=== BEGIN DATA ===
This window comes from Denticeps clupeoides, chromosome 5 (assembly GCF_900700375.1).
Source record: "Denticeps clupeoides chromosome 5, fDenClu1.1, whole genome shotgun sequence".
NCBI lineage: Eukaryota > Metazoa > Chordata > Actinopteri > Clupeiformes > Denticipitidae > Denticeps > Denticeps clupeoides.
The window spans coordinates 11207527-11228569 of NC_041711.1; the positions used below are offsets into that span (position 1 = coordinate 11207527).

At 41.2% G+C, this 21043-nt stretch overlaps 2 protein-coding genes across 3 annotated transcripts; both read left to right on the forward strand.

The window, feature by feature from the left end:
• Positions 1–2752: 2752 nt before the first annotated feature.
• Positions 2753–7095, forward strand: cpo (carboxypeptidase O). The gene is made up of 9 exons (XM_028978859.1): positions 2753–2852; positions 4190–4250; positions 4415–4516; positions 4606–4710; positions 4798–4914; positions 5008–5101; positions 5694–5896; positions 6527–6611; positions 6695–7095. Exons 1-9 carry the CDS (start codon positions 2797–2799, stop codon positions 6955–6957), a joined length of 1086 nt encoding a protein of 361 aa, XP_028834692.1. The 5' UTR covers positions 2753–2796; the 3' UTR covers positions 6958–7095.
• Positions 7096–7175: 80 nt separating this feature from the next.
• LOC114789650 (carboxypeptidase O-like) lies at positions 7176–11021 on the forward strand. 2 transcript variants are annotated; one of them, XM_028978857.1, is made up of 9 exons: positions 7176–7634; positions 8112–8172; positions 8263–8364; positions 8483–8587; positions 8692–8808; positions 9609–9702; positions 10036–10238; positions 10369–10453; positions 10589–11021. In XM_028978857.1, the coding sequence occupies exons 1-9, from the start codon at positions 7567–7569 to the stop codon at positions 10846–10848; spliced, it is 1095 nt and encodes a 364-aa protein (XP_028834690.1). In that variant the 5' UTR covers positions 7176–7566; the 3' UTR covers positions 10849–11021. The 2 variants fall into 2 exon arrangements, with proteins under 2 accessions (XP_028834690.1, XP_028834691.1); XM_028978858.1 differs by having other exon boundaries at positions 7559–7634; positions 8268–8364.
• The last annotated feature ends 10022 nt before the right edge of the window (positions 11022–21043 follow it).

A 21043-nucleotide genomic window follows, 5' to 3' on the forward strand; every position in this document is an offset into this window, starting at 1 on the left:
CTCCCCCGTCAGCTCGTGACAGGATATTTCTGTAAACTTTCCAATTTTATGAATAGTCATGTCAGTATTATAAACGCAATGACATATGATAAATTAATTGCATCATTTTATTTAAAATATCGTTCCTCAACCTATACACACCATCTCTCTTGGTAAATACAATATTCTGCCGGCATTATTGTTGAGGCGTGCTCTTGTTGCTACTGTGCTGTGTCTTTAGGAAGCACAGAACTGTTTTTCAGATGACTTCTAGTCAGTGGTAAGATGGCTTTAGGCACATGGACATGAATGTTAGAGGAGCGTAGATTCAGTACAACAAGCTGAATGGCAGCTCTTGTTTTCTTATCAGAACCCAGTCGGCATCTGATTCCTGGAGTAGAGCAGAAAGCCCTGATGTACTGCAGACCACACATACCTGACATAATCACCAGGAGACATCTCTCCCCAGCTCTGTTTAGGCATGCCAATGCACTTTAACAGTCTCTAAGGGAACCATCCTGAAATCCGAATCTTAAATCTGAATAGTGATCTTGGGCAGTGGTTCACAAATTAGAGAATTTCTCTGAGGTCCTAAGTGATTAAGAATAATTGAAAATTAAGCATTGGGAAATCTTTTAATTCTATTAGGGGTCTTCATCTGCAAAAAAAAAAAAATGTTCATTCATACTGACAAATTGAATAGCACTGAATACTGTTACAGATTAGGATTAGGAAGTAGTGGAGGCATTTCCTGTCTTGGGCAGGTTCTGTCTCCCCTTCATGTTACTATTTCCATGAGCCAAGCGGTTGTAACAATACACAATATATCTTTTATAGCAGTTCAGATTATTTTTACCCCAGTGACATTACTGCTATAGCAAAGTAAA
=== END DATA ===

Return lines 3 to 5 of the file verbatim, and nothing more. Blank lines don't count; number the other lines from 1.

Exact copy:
NCBI lineage: Eukaryota > Metazoa > Chordata > Actinopteri > Clupeiformes > Denticipitidae > Denticeps > Denticeps clupeoides.
The window spans coordinates 11207527-11228569 of NC_041711.1; the positions used below are offsets into that span (position 1 = coordinate 11207527).

At 41.2% G+C, this 21043-nt stretch overlaps 2 protein-coding genes across 3 annotated transcripts; both read left to right on the forward strand.